Hurricanes, earthquakes, and tornadoes in recent years and months have brought more attention to these types of business risks. While you may have arranged insurance to cover property damaged, have you considered losses incurred from an interruption to your small business operations? Most standard property insurance policies don’t cover income lost from a temporary closure of a small business.
When a catastrophe strikes, your location may be temporarily dysfunctional, and your operations may have to be stopped for a period. What’s more, your small business may have a halt in production, causing a pause in your income. However, you may still need to pay your fixed costs, such as property rent, utilities, employee salaries, suppliers, and taxes. That’s where business interruption insurance comes in.
Business Interruption Insurance, also known as business income insurance, covers lost income that your small business would have made while the location is inoperative for production due to an unexpected event, such as a fire, hail damage, wind storm, equipment damage, or vandalism. Even though your business location is deemed unusable, business interruption insurance picks up the tab for costs and expenses incurred by your business during this period. If your small business is temporarily moved to another location to resume operations, business income insurance will cover the costs of the move and operations. Lastly, extra expenses, such as renting equipment to keep the doors of your business open are also covered.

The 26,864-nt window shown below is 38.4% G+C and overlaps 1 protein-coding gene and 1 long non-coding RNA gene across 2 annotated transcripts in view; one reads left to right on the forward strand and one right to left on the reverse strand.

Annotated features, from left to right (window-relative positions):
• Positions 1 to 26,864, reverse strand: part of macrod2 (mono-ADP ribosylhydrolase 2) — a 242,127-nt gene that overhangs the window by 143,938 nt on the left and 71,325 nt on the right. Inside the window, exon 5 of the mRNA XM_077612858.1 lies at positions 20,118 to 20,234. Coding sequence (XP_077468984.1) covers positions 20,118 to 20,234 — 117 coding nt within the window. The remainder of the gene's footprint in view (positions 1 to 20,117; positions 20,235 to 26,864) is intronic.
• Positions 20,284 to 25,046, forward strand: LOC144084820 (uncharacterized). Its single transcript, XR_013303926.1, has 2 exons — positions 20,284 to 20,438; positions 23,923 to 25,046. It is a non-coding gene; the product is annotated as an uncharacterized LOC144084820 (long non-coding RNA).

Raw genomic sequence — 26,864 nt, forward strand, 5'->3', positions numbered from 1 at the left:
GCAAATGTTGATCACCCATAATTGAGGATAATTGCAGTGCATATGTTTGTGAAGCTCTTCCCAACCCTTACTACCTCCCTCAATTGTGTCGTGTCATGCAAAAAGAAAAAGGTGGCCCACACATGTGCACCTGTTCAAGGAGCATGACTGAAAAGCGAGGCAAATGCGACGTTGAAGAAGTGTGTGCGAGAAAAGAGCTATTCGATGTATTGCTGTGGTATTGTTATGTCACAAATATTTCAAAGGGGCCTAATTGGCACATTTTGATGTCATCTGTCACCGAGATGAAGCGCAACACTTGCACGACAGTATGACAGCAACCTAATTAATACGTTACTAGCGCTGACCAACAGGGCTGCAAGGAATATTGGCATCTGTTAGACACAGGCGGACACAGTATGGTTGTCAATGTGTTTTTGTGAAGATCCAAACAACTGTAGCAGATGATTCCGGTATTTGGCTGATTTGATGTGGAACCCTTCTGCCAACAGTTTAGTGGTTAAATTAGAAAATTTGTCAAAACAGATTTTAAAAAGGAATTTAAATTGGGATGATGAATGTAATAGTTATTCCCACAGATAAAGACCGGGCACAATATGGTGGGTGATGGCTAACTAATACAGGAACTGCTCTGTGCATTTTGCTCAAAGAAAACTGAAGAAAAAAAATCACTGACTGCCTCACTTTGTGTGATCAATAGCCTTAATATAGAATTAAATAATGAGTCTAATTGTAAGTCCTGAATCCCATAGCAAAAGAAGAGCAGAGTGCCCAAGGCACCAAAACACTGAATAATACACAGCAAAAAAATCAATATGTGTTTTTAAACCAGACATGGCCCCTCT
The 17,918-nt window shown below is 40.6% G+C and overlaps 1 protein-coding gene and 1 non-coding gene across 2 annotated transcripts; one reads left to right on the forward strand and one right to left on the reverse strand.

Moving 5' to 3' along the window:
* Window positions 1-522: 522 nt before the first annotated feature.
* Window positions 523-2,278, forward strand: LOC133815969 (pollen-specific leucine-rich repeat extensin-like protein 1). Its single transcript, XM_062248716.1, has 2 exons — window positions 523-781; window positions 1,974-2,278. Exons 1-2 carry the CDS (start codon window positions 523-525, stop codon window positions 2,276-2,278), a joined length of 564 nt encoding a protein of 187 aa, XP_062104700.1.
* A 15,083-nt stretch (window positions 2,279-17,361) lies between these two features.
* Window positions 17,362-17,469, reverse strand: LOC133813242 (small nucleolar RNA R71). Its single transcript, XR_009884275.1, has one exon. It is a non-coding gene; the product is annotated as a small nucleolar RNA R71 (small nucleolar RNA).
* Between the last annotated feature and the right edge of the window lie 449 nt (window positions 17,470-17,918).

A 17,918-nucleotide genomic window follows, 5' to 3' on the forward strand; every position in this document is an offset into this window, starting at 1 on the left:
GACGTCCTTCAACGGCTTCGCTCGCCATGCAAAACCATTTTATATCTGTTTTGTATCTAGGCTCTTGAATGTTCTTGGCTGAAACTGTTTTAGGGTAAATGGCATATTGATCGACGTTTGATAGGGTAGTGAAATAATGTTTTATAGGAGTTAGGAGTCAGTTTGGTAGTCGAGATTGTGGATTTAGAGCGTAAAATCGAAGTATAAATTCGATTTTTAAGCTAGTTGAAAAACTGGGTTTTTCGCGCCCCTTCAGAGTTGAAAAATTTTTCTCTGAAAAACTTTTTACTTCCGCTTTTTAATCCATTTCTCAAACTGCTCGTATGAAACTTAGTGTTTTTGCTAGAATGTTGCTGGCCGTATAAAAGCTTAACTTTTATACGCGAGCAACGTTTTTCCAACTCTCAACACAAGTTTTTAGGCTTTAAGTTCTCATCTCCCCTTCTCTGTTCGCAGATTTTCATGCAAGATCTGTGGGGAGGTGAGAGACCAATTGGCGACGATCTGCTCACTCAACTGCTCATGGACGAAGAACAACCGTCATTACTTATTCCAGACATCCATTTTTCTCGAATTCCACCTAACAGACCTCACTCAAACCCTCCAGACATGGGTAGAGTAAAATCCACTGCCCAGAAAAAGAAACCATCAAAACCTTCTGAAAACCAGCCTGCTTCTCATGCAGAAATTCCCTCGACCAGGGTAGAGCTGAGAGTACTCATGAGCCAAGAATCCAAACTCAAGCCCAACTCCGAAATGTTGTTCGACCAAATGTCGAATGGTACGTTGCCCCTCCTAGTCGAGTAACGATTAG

Business interruption insurance is easy for the small business owner to overlook, who may think that they are covered from business interruptions through their property insurance. But it bears repeating: property insurance only pays damages for physical loss to the location and its contents — not the loss of income or fixed costs incurred while the location is being rebuilt. Keep in mind, that the cause of the business disruption doesn’t always have to be a major disaster, such as a fire destroying your building; it can be as simple as a lightning strike causing equipment failure and a production shut down.
Besides the financial coverage, business income insurance protects a small business in other ways. It allows you to set up shop in another temporary location to keep your business going, which not only helps you maintain your business competitiveness, but enables you to continue providing products and services to your existing and prospective customers.